Perimeter Misconceptions!

Isn’t it one of the worst feelings to give a summative assessment that you feel CONFIDENT that your students are ready to take–and then you look at some of the mistakes they make and think 9f you’re like me)

These kids have a terrible teacher!
After I shook off the embarrassment and regrouped, I designed my next plan of attack.  I wanted to tackle the misconceptions by presenting students with a variety of problems, each with its own little twist.  
First . . . A little warm up on the Smartboard.  The first slide shows the 5 partner questions I revealed one at a time…the other slides we worked through as review (all based on errors I saw on the test.)

After we had worked on these as a full class, then it was time for me to ask the students to “be the teacher”.  I explained that I wanted them to really study WHAT the students did instead of just what the answer is.  What did this look like? Take a peek.  It’s a terrible photo–so sorry!  The words at the top say, 
“A problem on a math test asked students to draw a square with a perimeter of 64 and asked them to find the area.  See how the following three kids did it.  Explain how each child did.”

After the students thought, worked, and wrote, I flashed each students’ work up on the Smartboard and we discussed what they did WELL and where they made their errors.
So . . . we studied Betsy’s work and figured out that she did some things really well!  She knew that the perimeter had to be 64 feet–and hers was.  She also knew to multiply the base times height to get the area–and she did that accurately.  What did she miss?  She missed the part of the problem that said she needed to draw a square.  So I ask you as teachers–how did she do?  The students were mixed.
After Betsy, we studied Trevor’s work.
Students were quick to point out the Trevor had things right!  He knew to label all the sides equally, how to make sure the perimeter was 64 feet, and that the area was correct at 256 square feet. Students were unanimous that Trevor passed!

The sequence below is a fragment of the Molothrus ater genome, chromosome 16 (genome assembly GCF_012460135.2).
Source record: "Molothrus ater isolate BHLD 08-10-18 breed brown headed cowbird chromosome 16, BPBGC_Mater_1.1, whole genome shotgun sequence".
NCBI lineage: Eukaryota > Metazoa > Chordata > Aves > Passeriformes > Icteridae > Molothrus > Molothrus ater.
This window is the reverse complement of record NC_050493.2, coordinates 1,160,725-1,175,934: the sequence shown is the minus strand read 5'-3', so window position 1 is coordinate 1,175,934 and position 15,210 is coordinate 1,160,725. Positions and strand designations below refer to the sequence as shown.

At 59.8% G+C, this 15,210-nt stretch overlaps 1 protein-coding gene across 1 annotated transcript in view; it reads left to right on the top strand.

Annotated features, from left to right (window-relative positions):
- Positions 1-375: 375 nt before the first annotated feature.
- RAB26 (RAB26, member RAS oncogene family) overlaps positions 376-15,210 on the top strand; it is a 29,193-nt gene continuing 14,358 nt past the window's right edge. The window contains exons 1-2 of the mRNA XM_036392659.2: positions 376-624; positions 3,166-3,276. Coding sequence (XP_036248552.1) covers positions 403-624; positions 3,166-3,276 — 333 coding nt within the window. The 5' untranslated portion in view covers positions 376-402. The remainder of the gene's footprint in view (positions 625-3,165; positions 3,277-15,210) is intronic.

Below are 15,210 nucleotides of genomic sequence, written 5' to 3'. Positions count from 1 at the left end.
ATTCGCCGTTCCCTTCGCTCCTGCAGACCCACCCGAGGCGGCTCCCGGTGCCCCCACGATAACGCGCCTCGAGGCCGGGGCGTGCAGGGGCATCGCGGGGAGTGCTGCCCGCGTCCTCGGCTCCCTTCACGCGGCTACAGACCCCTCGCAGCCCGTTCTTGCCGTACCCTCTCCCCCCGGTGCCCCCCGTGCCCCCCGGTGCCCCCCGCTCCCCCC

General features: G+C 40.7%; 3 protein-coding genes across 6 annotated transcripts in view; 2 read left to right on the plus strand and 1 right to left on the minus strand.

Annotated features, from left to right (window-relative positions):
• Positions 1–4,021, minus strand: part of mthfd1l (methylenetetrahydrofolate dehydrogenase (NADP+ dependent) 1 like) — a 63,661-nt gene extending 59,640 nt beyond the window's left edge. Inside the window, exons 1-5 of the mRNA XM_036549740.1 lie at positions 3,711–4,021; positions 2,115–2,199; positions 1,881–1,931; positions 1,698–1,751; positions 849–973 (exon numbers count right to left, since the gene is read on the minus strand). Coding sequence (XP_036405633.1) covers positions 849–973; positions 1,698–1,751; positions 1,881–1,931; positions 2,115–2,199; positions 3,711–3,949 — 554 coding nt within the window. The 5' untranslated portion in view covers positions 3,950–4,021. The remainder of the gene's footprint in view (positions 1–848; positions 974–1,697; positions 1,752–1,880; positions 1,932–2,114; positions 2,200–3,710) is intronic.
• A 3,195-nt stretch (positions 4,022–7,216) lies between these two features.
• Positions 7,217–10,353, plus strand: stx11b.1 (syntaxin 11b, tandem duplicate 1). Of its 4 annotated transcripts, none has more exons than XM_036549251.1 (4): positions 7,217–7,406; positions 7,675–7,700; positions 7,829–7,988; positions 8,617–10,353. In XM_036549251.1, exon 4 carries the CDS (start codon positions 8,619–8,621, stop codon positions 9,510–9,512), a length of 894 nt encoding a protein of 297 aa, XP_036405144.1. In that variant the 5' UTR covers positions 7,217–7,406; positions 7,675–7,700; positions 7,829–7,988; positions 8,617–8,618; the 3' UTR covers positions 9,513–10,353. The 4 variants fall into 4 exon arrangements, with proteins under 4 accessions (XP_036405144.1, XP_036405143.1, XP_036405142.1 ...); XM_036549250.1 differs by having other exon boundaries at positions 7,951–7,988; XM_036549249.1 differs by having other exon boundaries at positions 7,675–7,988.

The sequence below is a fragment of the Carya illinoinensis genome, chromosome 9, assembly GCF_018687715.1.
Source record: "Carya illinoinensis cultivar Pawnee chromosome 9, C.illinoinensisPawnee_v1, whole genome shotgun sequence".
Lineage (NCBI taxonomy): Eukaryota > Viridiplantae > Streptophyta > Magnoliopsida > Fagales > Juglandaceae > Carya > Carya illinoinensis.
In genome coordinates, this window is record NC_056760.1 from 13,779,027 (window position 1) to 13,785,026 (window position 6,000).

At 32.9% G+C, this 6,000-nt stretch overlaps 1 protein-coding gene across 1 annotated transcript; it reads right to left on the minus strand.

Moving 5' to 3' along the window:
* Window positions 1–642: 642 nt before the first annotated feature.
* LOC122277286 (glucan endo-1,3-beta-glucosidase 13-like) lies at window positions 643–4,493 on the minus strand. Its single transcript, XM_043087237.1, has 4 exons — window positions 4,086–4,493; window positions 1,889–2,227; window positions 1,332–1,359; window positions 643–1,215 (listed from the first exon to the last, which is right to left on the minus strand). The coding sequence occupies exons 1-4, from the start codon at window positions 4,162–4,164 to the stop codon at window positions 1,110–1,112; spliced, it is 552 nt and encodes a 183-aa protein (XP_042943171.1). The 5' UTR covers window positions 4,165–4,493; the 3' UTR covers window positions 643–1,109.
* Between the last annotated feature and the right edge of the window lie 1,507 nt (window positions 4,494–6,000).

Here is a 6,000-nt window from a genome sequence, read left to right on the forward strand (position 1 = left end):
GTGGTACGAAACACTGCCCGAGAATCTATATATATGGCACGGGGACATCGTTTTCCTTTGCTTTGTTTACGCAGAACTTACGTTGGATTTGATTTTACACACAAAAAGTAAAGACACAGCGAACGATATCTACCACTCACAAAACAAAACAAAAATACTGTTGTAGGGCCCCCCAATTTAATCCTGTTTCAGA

Last up?  Paul.
Kids immediately were ready to throw poor Paul under the bus declaring how terribly wrong his answer was.  I stopped them and asked them to tell me what he did WELL.  Students identified that he DID know to make a square with all sides equal and he DID know that you find area by multiplying base time height.  What he did not do well was identify that the perimeter was supposed to be 64 feet, not each side.
So I asked the students, “Who would you pass?”
We had a fabulous discussion!  Everyone agreed that Trevor passed–but there were mixed review on the other two!  I asked the students what they thought was most important–and the kids agreed that an understanding of area and perimeter seemed key.  Once we decided that, a number of kids called out . . . “Then Betsy should pass!”  We discussed a little bit longer, and I told the students that this is what “grading” is all about–making decisions about what students know and don’t know and can and can’t do.  I also explained that showing work really helps teacher decide this (I have had a recent “I can do it in my head.” epidemic.).
Just thought you might like to see how I tackled some of the misconceptions I saw on the test–and try to nip a few other problems in the process!  Hope you had a good Monday!